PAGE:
Victor Considerant Archive
Victor Considerant was born in Salins (Jura) in 1808, and attended the same collège in Besançon as had Charles Fourier. During these years he learned of Fourierism from two followers: Just Muiron, a local government official, and Clarisse Vigoureux, a wealthy widow, his future mother-in-law. Considerant continued his education at the École Polytechnique in Paris, where he studied engineering. Here the ideas of Henri-Claude de Saint-Simon were in vogue, and Considerant became well acquainted with them. Like many of his fellow students, he joined the military engineering corps upon graduation in 1830. By then, he was already a Fourier publicist, and in 1836 he gave up his career to become Fourier’s full-time disciple and interpreter.
Considerant followed his master in seeking harmony and class collaboration, and rejecting violence and radical equalization of property. They were both outraged at the consequences of a “free enterprise” system, which was creating poverty among rural and urban workers, constant insecurity for the middle class, and a new aristocracy of monopolists and speculators. It was not coincidental that Considerant was an engineer; those so trained were receptive to planning and formed an important core of nineteenth century French socialism.
Although Considerant revered science, he also had faith in human goodness and Jesus’ message of love. In contrast, Fourier’s religion had been his own version of deism: passionate attraction was God’s plan for humanity’s salvation. Understanding this, as Fourier did, “social scientists” could transform disruptive passions into harmony. Considerant suggests a Christian socialist approach, one of his radical emendations of Fourier.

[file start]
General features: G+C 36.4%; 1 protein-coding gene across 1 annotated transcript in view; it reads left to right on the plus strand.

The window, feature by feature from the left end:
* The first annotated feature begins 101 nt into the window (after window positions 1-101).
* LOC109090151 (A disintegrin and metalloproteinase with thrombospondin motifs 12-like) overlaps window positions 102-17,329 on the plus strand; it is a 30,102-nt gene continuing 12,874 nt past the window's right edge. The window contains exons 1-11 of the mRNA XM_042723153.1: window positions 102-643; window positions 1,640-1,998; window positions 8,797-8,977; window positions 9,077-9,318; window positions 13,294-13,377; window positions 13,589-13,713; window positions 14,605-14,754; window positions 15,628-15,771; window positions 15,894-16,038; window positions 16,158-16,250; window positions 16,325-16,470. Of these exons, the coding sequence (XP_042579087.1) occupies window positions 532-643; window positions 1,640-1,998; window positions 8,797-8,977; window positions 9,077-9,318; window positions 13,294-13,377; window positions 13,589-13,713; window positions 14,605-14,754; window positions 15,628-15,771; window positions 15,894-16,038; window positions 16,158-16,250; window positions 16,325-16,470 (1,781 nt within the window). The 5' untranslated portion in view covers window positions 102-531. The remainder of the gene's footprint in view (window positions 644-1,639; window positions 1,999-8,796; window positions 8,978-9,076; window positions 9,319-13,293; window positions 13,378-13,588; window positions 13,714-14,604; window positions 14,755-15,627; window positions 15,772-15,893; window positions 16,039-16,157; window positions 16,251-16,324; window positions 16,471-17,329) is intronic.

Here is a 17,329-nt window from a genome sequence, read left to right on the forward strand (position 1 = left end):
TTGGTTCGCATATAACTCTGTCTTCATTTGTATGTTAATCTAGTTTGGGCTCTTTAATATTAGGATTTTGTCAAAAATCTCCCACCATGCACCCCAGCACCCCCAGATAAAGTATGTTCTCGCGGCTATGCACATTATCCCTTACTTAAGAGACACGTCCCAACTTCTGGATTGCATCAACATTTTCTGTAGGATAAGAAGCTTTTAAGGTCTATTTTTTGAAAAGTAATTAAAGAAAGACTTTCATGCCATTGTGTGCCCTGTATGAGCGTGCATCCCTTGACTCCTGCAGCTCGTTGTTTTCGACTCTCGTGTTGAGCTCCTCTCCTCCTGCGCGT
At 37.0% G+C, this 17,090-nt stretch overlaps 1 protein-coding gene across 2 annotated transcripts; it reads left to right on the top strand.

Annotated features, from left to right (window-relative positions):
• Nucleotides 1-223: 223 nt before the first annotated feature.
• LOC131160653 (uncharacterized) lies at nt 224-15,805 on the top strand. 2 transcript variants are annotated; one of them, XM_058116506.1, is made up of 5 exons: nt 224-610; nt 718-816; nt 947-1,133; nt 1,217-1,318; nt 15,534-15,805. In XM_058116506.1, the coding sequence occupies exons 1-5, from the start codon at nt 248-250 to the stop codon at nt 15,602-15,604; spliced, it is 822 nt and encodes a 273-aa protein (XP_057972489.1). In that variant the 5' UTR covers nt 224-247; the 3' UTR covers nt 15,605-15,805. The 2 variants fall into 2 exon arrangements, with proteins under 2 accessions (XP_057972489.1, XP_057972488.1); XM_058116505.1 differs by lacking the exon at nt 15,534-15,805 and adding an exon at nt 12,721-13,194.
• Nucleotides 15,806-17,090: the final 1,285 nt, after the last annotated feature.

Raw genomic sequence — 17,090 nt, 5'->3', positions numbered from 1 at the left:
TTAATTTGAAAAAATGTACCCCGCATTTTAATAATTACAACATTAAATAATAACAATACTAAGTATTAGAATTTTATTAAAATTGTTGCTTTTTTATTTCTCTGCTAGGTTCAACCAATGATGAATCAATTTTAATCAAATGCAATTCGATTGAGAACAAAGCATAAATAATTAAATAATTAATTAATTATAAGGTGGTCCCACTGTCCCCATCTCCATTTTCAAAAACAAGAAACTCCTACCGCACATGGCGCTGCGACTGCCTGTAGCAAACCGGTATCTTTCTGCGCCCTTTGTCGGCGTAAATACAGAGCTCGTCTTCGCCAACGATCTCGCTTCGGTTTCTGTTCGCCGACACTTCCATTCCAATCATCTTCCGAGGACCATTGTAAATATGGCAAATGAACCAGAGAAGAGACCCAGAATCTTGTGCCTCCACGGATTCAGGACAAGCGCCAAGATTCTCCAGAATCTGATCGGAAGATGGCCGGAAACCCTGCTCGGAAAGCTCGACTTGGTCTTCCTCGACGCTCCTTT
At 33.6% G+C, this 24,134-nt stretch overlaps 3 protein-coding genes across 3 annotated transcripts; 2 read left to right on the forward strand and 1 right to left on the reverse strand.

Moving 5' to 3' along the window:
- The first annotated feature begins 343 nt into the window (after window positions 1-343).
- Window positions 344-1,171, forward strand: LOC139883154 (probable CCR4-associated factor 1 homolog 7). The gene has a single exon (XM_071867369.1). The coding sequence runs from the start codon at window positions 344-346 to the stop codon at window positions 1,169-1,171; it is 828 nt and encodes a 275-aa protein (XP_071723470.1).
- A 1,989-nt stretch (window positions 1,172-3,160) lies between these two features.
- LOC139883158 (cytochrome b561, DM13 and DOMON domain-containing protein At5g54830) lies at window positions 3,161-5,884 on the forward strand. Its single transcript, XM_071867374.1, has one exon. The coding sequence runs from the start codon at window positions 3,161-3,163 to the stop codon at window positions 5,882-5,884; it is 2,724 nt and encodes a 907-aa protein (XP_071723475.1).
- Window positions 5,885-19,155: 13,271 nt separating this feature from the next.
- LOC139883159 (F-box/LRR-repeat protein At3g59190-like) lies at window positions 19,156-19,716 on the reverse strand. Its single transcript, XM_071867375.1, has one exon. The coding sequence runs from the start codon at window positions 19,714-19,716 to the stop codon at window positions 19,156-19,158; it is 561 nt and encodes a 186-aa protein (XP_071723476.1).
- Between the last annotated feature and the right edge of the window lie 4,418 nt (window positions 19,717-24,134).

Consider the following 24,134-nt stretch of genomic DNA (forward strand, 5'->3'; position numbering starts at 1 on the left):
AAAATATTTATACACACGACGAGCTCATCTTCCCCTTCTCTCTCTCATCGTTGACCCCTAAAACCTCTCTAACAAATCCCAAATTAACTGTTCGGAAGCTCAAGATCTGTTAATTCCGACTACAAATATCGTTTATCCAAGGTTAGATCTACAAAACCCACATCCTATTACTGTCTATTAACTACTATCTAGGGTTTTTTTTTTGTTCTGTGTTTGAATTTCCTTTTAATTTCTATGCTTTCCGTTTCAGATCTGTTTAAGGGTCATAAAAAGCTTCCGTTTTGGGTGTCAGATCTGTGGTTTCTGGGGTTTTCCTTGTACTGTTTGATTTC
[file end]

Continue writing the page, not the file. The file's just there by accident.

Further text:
Considerant continued to publish detailed expositions of Fourier’s phalanstery, which had been an important recruitment tool. Nevertheless, in his popular presentations, he increasingly de-emphasized all but its economic virtues. This eliminated the shocking and fantastic elements, but also much of Fourier’s brilliant social criticism. Socialism as a product of the Enlightenment aimed at all the institutions stifling human happiness and wellbeing, including war, status distinctions, slavery, political oppression, organized religion, marriage, and fashion, in addition to irrational and oppressive economic systems. Much of Fourier’s oeuvre parodies these institutions; hardly any of this remains in the sober Considerant. Perhaps the most striking omission was his evisceration of Fourier’s radical feminism. Considerant did support women’s suffrage, yet his heart does not seem to have been in it.
The strange twist that gave Fourierism its opportunity was that in the 1820s some self-proclaimed leaders of the originally technocratic Saint-Simonian movement adopted cultish and bizarre practices and notions, such as a search for a female Messiah. Saint-Simonianism had a large following by 1831 (approximately 40,000) when massive defections to Fourierism began, especially among the engineers and other practically minded adherents. However, some of the potential philanthropists saw the phalanstery merely as a practical plan for the amelioration of poverty and unemployment. They envisioned it as a model farm or an agricultural colony to provide employment and subsistence rather than a cross-class experiment in utopia.